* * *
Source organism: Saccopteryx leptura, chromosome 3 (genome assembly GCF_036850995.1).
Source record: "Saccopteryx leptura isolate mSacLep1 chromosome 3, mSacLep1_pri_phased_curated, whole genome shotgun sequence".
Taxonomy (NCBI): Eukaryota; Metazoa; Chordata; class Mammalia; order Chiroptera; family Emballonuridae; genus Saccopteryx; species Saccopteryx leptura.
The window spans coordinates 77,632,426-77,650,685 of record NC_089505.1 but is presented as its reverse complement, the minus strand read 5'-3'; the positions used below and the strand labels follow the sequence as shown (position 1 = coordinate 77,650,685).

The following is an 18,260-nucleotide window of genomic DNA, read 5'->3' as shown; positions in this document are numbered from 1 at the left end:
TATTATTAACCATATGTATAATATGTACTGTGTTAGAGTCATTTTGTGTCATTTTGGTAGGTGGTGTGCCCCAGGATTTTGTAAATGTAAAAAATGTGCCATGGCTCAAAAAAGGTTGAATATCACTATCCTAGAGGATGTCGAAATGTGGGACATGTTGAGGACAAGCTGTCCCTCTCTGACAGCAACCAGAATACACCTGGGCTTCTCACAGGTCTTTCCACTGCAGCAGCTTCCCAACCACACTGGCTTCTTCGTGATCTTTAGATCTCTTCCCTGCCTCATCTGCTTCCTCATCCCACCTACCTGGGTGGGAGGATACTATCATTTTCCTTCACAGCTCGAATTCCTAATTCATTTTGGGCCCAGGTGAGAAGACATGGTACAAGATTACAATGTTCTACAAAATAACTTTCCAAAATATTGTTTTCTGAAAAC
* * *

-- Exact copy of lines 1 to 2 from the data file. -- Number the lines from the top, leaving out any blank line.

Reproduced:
Source organism: Saccopteryx leptura, chromosome 3 (genome assembly GCF_036850995.1).
Source record: "Saccopteryx leptura isolate mSacLep1 chromosome 3, mSacLep1_pri_phased_curated, whole genome shotgun sequence".